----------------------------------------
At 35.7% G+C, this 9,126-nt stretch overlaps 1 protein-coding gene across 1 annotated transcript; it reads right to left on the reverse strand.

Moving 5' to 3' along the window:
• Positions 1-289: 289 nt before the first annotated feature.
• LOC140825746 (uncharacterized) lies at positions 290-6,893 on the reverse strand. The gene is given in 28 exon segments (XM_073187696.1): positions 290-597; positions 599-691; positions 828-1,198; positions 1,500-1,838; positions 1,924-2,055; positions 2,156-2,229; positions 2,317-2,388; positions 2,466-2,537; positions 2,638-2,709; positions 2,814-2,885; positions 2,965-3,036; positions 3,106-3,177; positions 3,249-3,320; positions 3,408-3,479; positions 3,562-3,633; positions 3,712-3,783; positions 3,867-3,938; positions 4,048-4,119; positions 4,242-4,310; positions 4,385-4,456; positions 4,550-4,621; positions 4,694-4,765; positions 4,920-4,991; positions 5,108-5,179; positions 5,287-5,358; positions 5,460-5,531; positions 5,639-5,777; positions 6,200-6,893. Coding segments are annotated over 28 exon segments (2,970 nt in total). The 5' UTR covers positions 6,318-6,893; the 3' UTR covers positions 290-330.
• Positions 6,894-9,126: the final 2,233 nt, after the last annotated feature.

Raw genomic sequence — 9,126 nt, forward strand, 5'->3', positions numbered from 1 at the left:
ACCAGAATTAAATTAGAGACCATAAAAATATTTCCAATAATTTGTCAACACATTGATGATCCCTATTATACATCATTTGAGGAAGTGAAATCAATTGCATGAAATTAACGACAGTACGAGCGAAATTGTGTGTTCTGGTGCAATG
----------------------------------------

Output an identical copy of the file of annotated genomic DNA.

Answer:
At 35.7% G+C, this 9,126-nt stretch overlaps 1 protein-coding gene across 1 annotated transcript; it reads right to left on the reverse strand.

Moving 5' to 3' along the window:
• Positions 1-289: 289 nt before the first annotated feature.
• LOC140825746 (uncharacterized) lies at positions 290-6,893 on the reverse strand. The gene is given in 28 exon segments (XM_073187696.1): positions 290-597; positions 599-691; positions 828-1,198; positions 1,500-1,838; positions 1,924-2,055; positions 2,156-2,229; positions 2,317-2,388; positions 2,466-2,537; positions 2,638-2,709; positions 2,814-2,885; positions 2,965-3,036; positions 3,106-3,177; positions 3,249-3,320; positions 3,408-3,479; positions 3,562-3,633; positions 3,712-3,783; positions 3,867-3,938; positions 4,048-4,119; positions 4,242-4,310; positions 4,385-4,456; positions 4,550-4,621; positions 4,694-4,765; positions 4,920-4,991; positions 5,108-5,179; positions 5,287-5,358; positions 5,460-5,531; positions 5,639-5,777; positions 6,200-6,893. Coding segments are annotated over 28 exon segments (2,970 nt in total). The 5' UTR covers positions 6,318-6,893; the 3' UTR covers positions 290-330.
• Positions 6,894-9,126: the final 2,233 nt, after the last annotated feature.

Raw genomic sequence — 9,126 nt, forward strand, 5'->3', positions numbered from 1 at the left:
ACCAGAATTAAATTAGAGACCATAAAAATATTTCCAATAATTTGTCAACACATTGATGATCCCTATTATACATCATTTGAGGAAGTGAAATCAATTGCATGAAATTAACGACAGTACGAGCGAAATTGTGTGTTCTGGTGCAATG